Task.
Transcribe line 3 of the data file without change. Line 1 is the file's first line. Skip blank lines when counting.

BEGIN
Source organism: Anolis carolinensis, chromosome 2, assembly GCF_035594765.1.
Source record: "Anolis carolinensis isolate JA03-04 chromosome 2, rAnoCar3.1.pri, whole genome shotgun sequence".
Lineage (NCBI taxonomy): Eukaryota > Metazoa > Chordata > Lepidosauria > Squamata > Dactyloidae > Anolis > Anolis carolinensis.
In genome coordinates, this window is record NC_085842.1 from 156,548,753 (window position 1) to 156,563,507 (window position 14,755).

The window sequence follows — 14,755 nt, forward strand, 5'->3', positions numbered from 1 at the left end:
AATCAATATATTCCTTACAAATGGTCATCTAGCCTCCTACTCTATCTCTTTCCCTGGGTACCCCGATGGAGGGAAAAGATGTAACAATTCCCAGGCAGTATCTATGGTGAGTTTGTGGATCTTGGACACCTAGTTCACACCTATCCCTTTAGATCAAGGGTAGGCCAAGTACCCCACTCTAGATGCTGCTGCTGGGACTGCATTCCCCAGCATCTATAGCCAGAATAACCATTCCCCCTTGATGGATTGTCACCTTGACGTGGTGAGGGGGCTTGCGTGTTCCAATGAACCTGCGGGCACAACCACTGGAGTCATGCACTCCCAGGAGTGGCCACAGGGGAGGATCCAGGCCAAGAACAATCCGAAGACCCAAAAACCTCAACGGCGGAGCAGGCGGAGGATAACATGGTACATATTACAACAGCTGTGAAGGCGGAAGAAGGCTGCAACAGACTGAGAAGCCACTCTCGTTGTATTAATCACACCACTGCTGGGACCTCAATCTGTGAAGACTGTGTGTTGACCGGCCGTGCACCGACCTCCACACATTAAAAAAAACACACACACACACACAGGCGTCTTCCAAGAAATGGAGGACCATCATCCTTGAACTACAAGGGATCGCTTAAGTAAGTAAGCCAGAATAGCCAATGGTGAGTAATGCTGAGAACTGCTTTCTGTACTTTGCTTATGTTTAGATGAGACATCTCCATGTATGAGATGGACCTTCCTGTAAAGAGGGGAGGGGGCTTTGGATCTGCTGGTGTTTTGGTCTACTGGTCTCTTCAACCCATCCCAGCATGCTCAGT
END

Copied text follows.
Lineage (NCBI taxonomy): Eukaryota > Metazoa > Chordata > Lepidosauria > Squamata > Dactyloidae > Anolis > Anolis carolinensis.